According to Lesley Cully, founder of Buckle up in the Back, an initiative she launched in May 2010, the recent cases hit her "like a sledgehammer". So much so that they have inspired her to change her campaign strategy. She says: "My message now will be to buckle up your children in the car but also unbuckle them and get them out of the car when you get out.
"But that message should be coming from a greater department than me in all languages. This information should be out there at the start of the summer."
Yesterday Mrs Cully, who has more than 3,500 followers on her Facebook page, updated the page's cover image with an illustration of the effect of heat on the temperature inside a car. She was shocked by the response. "I was surprised by the amount of people who weren't aware. People were asking me to convert the temperature on the graphic to Celsius from Fahrenheit: it made me wonder why people needed to know the exact detail of the heat because surely it's common sense."
What Mrs Cully calls common sense, Dr Al Bahar calls "a mother's heart and instinct". But, it seems, neither can be entirely depended upon when it comes to this issue. Add to this the fact that it is not always the parents who are in charge of their own children - or used to being in charge of their own children - and another layer of complacency or inexperience contrives towards creating fatal circumstances.
The psychologist Devika Singh, of the Dubai Herbal & Treatment Centre, says that there is a danger in succumbing to a natural human instinct to assume that no harm will come to us or our child - a notion with which many a concerned parent might take issue.
But according to Ms Singh: "It can be painful to think of certain consequences which can lead to a sense of denial which in turn affects precaution and preparedness."
Certainly the physical reality makes deeply uncomfortable reading. Within minutes the temperature in a car can rise to 30 degrees above that of the outside. A child's body is physiologically far less able to cope with this than an adult's. Rapidly, their system shuts down - the sweating mechanism, their blood flow. They become dehydrated, they suffer seizure, coma and death. This can happen in as little as 10 minutes.
However unpalatable this prospect, Ms Sing says: "The only way to prevent the family from being a victim to this kind of tragedy is to be as conscious as possible of the potential dangers."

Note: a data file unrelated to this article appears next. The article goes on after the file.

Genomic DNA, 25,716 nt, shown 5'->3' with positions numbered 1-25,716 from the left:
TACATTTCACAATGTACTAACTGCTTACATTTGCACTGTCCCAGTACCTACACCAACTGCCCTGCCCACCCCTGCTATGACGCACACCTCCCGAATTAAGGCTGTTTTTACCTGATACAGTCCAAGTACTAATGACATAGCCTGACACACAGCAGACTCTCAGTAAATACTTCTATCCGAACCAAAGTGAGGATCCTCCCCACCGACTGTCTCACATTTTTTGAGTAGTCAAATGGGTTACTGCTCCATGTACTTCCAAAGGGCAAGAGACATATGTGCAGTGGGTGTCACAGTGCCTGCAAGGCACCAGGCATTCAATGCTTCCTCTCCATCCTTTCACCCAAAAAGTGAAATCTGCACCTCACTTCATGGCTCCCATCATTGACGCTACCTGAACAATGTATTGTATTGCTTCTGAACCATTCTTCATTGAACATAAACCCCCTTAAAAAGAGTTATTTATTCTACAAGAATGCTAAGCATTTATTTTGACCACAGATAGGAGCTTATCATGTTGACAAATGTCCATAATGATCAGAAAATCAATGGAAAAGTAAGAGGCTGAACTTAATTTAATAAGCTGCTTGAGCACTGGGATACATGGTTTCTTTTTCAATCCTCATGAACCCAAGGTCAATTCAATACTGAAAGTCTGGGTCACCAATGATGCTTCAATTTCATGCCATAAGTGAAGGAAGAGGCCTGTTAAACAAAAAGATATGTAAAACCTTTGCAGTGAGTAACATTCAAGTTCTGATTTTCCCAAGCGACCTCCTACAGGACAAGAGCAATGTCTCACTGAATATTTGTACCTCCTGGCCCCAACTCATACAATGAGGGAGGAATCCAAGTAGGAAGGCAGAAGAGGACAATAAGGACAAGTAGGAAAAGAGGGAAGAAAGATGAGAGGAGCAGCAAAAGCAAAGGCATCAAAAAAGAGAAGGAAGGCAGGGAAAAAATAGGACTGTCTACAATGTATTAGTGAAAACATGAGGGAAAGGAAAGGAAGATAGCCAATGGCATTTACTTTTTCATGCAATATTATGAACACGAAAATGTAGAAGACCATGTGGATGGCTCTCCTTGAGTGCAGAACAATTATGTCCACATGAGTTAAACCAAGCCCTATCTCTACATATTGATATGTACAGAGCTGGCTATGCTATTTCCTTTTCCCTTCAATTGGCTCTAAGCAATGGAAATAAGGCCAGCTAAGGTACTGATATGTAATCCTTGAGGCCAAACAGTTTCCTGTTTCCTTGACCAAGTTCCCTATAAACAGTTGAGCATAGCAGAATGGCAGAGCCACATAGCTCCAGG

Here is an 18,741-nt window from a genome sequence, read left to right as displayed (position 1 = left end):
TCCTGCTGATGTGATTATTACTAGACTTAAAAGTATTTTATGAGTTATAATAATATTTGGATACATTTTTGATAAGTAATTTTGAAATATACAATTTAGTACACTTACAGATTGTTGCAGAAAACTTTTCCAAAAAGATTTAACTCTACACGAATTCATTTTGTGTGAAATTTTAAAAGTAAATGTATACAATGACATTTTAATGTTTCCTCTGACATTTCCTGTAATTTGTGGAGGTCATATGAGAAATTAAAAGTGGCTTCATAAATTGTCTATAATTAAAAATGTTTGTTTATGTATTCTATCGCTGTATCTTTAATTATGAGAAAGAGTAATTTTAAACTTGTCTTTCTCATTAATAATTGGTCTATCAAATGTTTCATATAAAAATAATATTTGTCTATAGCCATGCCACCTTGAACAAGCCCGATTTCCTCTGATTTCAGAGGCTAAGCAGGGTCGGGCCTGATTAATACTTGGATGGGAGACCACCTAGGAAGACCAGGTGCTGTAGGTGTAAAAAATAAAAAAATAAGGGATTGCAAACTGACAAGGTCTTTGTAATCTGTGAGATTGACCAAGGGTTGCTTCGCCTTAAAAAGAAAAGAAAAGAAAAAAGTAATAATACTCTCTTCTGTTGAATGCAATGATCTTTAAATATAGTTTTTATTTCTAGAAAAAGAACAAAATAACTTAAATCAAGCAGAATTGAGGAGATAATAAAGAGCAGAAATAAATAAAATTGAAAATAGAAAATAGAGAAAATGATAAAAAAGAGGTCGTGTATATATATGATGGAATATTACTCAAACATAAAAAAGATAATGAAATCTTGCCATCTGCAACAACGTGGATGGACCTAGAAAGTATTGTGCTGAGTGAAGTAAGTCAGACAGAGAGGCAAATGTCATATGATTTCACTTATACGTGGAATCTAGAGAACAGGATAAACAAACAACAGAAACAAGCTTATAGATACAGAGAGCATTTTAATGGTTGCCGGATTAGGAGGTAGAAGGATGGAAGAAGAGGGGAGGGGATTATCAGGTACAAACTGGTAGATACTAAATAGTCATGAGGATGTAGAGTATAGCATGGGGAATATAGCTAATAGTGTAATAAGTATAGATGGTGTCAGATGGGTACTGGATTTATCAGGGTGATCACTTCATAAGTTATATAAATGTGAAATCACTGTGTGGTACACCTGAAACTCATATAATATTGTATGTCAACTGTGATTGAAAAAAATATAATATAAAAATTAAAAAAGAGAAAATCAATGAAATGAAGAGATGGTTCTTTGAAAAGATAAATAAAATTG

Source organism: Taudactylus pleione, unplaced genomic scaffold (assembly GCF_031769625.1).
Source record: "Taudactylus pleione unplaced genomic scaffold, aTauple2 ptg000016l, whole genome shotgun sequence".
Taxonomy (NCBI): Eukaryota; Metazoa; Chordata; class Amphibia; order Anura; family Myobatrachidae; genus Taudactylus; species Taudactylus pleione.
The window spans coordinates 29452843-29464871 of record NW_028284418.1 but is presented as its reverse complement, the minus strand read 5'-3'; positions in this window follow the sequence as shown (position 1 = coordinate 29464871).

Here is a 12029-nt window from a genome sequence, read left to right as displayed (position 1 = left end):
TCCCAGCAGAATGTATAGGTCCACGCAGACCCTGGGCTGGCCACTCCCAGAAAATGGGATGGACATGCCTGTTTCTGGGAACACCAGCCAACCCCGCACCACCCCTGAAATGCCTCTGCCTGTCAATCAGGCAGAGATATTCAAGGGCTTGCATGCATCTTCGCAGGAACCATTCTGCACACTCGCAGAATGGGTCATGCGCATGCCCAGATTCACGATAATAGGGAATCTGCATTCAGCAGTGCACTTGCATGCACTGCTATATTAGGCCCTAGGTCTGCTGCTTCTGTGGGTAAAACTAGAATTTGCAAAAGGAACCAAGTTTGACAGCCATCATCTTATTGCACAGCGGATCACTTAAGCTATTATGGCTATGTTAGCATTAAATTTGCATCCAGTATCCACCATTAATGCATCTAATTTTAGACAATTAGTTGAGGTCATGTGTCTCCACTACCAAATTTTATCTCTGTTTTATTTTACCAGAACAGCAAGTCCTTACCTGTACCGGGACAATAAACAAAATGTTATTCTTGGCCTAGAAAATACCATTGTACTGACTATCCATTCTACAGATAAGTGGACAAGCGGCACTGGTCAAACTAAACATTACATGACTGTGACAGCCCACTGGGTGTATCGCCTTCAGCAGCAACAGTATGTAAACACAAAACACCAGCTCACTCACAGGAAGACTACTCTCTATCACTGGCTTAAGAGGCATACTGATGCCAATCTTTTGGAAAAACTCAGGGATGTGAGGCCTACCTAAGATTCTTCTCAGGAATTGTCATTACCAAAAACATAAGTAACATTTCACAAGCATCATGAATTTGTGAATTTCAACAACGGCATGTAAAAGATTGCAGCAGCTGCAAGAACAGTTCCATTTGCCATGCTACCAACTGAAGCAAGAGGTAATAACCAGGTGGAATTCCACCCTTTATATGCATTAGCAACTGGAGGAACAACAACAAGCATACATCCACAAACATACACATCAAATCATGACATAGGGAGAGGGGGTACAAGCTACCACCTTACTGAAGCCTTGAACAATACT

And with awareness must come responsibility, according to Mrs Cully, who argues: "No one takes responsibility anymore. They don't worry about their children because they are with the maid. But many of these maids do not have the proper education of skills to be a nanny in the first place.
"I see parents around the swimming pool who are just chatting and not watching their children; it happens every day and it goes across all cultures and all races."
Stress, that much-referenced ailment of modern life, cannot be used as an excuse, says Dr Al Bahar. "This is part of life. The thing is how we manage it. Leaving our kids with nannies or leaving them without proper attendance is not the way.
"We need to educate people how to manage and control stress and we need to educate them on the dangers of this issue."
Because as firm as Dr Al Bahar is in her view that, ultimately, these cases should be subject to prosecution of some description, her real motivation in pushing for legislation is the belief that these incidents should never happen in the first place. So, she says: "It is not enough to have a law. There must be an awareness campaign about this law and about this behaviour.
"To me, leaving a child in a car unattended in this weather is abuse - even if it is a mistake. But really what matters is that these incidents must not be repeated.
"In the end we just don't want any child to get hurt."